The incident drew attention to one of the controversial American practices of the war — the use of heavily armed private security contractors who Iraqis complain operate beyond the control of U.S. military and Iraqi law.

The events in Mansour also illustrate the challenge of trying to protect U.S. officials in a city where car bombs can explode at any time, and where gunmen blend in with the civilian population.

“The Blackwater guys are not fools. If they were gunning down people, it was because they felt it was the beginning of an ambush,” said Robert Young Pelton, an independent military analyst and author of the book “Licensed to Kill.”

“They’re famous for being very aggressive. They use their machine guns like car horns. But it’s not the goal to kill people.”

In one of the most horrific attacks of the war, four Blackwater employees were ambushed and killed in Fallujah in 2004 and their charred bodies hung from a bridge over the Euphrates River.

But Iraqis have long complained about high-profile, heavily armed security vehicles careering through the streets, with guards pointing weapons at civilians and sometimes firing warning shots at anyone deemed too close. And Iraqi officials were quick to condemn the foreign guards.

Al-Maliki late Sunday condemned the shooting by a “foreign security company” and called it a “crime.”

Interior Minister Jawad al-Bolani described the shooting as “a crime about which we cannot be silent.”

“Everyone should understand that whoever wants good relations with Iraq should respect Iraqis,” al-Bolani told Al-Arabiya television. “We are implementing the law and abide by laws, and others should respect these laws and respect the sovereignty and independence of Iraqis in their country.”

Defense Minister Abdul-Qadir al-Obaidi told Iraqi television that “those criminals” responsible for deaths “should be punished” and that the government would demand compensation for the victims’ families.

Despite threats of prosecution, government spokesman Ali al-Dabbagh told Alhurra television that contractors cannot be prosecuted by Iraqi courts because “some of them have immunity.”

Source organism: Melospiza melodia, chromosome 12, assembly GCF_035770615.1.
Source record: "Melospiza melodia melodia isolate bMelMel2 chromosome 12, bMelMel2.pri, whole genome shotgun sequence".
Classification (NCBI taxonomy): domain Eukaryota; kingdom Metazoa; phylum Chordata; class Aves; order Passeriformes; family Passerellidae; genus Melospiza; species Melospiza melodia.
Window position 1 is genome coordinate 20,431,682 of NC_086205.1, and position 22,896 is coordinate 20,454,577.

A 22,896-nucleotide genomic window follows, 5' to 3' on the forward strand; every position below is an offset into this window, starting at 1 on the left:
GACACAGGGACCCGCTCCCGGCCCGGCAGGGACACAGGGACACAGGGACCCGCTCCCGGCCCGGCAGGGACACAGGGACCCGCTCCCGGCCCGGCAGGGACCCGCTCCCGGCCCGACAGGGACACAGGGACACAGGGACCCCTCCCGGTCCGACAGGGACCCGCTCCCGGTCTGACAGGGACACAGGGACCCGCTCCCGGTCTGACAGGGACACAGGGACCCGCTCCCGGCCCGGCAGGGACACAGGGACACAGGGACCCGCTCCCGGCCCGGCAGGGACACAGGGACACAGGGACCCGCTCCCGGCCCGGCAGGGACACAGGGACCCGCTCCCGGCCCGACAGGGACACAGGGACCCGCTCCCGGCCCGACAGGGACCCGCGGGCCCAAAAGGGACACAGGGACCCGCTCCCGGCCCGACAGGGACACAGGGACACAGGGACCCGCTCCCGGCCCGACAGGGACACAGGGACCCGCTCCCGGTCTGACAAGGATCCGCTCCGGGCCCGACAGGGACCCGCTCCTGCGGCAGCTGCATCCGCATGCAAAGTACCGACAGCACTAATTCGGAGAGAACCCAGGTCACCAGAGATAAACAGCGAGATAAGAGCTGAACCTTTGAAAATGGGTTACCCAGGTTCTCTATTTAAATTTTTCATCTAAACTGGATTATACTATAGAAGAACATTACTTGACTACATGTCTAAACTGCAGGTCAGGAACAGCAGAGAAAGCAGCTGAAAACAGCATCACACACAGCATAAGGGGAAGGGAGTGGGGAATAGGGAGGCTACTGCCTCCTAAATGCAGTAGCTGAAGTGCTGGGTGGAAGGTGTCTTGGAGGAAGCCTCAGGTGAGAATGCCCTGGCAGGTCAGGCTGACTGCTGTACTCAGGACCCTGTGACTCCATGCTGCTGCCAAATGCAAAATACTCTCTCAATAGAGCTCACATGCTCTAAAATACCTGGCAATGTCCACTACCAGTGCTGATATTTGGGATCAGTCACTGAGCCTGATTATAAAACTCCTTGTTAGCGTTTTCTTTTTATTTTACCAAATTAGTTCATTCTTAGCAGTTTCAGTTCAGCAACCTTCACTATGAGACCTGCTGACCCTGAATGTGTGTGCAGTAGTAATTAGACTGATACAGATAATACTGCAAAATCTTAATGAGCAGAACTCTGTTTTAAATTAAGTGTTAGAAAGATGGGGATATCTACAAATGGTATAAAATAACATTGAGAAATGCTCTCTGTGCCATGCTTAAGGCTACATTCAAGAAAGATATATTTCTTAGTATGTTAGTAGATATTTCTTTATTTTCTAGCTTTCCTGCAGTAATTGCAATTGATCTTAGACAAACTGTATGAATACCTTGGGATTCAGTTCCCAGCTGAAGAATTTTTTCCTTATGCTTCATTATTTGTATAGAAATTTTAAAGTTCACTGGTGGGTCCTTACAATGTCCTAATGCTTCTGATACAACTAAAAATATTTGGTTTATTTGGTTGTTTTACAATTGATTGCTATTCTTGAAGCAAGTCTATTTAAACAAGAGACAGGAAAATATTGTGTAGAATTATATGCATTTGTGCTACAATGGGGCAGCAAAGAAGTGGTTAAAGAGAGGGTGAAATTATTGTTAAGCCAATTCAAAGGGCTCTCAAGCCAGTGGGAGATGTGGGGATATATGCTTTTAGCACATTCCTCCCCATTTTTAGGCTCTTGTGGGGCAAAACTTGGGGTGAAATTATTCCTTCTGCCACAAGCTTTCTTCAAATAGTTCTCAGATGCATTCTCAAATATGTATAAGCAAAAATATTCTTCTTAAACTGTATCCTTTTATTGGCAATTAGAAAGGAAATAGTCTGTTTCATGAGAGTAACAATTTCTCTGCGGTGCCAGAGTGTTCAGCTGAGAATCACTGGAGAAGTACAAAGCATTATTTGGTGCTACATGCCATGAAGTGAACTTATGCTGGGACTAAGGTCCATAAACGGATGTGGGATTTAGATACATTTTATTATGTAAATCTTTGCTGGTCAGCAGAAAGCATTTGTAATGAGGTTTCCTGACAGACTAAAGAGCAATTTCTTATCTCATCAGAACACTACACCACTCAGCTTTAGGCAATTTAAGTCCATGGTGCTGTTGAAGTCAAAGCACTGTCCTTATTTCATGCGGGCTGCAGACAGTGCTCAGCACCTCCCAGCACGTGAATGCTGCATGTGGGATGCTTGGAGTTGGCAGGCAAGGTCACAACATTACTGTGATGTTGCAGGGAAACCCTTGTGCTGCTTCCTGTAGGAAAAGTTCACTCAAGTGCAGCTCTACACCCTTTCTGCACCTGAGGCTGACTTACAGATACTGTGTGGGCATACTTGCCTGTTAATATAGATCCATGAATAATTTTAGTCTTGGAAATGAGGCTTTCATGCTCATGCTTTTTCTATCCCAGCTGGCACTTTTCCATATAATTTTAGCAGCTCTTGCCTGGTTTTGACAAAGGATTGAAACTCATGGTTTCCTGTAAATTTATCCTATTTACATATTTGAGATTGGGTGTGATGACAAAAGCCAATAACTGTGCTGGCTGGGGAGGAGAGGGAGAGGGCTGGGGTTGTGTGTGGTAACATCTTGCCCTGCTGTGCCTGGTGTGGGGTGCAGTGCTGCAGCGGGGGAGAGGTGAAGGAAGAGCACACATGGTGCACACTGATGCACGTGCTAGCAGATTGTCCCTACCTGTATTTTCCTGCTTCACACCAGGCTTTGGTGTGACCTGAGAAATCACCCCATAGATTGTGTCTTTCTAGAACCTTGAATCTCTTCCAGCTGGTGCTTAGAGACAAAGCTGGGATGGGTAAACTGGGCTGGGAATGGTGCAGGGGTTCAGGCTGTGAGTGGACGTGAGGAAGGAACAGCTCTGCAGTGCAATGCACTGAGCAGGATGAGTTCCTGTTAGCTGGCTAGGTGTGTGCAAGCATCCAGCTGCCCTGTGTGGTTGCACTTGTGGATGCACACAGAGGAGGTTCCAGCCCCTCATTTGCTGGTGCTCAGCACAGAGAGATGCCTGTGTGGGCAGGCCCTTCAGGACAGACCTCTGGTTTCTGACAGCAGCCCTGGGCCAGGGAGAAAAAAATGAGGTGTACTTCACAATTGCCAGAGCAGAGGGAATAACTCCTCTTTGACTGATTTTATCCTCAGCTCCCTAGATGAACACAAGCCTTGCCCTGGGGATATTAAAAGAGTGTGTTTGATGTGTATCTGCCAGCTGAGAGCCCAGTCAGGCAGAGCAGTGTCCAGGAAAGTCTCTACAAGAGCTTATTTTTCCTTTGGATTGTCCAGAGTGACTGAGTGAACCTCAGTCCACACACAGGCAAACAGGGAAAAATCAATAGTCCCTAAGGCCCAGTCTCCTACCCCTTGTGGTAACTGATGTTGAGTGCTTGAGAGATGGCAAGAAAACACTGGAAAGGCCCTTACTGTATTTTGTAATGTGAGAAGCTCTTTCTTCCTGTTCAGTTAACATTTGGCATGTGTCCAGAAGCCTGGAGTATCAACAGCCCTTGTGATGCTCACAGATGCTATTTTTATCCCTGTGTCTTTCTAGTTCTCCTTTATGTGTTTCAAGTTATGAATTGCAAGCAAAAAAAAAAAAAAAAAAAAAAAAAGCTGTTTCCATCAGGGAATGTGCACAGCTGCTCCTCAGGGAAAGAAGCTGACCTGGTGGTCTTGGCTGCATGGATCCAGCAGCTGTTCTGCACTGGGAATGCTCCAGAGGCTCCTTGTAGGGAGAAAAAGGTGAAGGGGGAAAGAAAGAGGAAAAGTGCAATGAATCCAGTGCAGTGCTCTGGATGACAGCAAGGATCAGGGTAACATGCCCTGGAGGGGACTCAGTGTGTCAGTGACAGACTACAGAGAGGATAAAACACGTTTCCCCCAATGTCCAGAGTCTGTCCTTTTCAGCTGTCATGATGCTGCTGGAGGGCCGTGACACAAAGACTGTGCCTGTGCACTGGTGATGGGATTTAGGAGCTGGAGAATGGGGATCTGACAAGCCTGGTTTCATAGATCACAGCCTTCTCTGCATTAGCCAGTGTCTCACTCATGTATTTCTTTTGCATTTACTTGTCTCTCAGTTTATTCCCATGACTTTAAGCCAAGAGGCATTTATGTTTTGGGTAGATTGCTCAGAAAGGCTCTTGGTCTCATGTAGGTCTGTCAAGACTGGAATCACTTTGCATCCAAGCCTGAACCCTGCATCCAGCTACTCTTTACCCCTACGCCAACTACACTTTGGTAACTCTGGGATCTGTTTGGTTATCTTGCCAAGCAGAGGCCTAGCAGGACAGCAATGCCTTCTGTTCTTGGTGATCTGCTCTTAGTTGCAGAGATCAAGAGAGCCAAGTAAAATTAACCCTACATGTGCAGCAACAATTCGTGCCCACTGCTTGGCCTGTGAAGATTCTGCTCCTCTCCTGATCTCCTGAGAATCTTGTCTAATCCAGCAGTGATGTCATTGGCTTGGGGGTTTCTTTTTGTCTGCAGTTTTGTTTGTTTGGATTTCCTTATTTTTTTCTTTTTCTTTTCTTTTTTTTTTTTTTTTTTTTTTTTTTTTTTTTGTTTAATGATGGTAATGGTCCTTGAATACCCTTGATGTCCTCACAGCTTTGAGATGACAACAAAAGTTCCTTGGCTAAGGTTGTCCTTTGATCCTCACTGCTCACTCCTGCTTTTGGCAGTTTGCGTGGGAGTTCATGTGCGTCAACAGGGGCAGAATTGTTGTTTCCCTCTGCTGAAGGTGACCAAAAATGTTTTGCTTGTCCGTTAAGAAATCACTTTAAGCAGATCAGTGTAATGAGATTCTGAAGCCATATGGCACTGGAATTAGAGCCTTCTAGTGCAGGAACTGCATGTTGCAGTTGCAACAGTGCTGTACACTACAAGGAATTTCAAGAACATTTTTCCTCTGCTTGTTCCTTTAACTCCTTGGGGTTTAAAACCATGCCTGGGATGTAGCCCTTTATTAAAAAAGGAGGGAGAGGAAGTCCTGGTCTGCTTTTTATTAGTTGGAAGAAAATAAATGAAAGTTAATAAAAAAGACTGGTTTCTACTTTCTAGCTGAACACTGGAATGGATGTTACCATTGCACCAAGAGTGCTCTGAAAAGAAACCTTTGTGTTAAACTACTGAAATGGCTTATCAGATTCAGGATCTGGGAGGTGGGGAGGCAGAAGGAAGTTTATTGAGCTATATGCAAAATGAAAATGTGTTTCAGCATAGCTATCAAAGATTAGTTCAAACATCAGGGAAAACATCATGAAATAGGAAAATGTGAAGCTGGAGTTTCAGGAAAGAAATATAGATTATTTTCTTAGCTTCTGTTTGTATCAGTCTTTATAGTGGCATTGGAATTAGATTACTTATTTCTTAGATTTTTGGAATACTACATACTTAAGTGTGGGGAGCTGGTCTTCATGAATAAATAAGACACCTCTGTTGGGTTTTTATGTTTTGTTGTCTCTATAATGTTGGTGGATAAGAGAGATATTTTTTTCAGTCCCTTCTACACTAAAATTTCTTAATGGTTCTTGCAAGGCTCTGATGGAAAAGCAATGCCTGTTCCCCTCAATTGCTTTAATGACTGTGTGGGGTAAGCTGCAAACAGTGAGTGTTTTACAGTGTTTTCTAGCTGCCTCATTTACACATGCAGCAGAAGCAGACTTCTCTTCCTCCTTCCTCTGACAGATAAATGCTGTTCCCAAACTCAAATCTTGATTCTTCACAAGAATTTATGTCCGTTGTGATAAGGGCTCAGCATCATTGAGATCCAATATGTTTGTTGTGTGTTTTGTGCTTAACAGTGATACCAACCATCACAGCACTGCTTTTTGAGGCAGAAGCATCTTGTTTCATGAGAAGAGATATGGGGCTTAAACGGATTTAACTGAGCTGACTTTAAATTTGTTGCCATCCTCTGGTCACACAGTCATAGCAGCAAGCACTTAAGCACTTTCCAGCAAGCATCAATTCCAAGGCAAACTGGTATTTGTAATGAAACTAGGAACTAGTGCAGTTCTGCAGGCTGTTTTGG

In April, the Defense Department said about 129,000 contractors of many nationalities were operating in Iraq — nearly as many as the entire U.S. military force before this year’s troop buildup.

About 4,600 contractors are in combat roles, such as protecting supply convoys along Iraq’s dangerous, bomb-laden highways.

Blackwater, a secretive North Carolina-based company run by a former Navy SEAL, is among the biggest and best known security firms, with an estimated 1,000 employees in Iraq and at least $800 million in government contracts.

In May 2007, a Blackwater employee shot and killed a civilian who was thought to be driving too close to a company security detail.

Last Christmas Eve, an inebriated Blackwater employee shot and killed a security guard for an Iraqi vice president, according to Iraqi and U.S. officials. The contractor made his way to the U.S. Embassy where Blackwater officials arranged to have him flown home to the United States, according U.S. officials who spoke only on the condition of anonymity because they were not authorized to speak to the media.

The contractor has been fired and Blackwater is cooperating with federal investigators, company spokeswoman Anne Tyrrell has said.


AP correspondents Deborah Hastings in New York, Mike Baker in Raleigh, N.C., and Matthew Lee in Washington contributed to this report.

Did Washington Inquiry Into Blackwater Hasten Its Potrero Retreat?

Is it just a coincidence that Blackwater beat a retreat out of Potrero on the eve of a Washington inquiry into claims that it violated tax and labor laws? On March 7th we learned that Blackwater pulled its application for the Potrero mercenary camp, and then, in an Associated Press article by Anne Flaherty that appeared March 10th, it was reported that a senior House Democrat has called for a far-reaching federal investigation into Blackwater Worldwide, alleging that the private security contractor violated tax and labor laws by classifying its guards as independent contractors rather than company employees.